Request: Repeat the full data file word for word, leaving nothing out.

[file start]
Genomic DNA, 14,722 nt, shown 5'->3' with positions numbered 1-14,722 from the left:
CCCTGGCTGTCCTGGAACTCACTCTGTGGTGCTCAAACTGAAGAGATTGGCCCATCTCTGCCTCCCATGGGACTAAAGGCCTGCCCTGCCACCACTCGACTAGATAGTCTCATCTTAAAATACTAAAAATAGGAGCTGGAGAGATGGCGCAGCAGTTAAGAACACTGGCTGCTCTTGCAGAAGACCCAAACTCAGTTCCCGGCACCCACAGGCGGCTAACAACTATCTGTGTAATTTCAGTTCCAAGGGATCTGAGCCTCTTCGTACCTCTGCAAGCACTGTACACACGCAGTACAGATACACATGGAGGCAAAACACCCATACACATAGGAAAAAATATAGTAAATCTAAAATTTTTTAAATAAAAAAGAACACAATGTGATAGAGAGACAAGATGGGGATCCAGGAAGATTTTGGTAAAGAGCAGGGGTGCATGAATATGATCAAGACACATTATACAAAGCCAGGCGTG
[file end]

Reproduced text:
Genomic DNA, 14,722 nt, shown 5'->3' with positions numbered 1-14,722 from the left:
CCCTGGCTGTCCTGGAACTCACTCTGTGGTGCTCAAACTGAAGAGATTGGCCCATCTCTGCCTCCCATGGGACTAAAGGCCTGCCCTGCCACCACTCGACTAGATAGTCTCATCTTAAAATACTAAAAATAGGAGCTGGAGAGATGGCGCAGCAGTTAAGAACACTGGCTGCTCTTGCAGAAGACCCAAACTCAGTTCCCGGCACCCACAGGCGGCTAACAACTATCTGTGTAATTTCAGTTCCAAGGGATCTGAGCCTCTTCGTACCTCTGCAAGCACTGTACACACGCAGTACAGATACACATGGAGGCAAAACACCCATACACATAGGAAAAAATATAGTAAATCTAAAATTTTTTAAATAAAAAAGAACACAATGTGATAGAGAGACAAGATGGGGATCCAGGAAGATTTTGGTAAAGAGCAGGGGTGCATGAATATGATCAAGACACATTATACAAAGCCAGGCGTG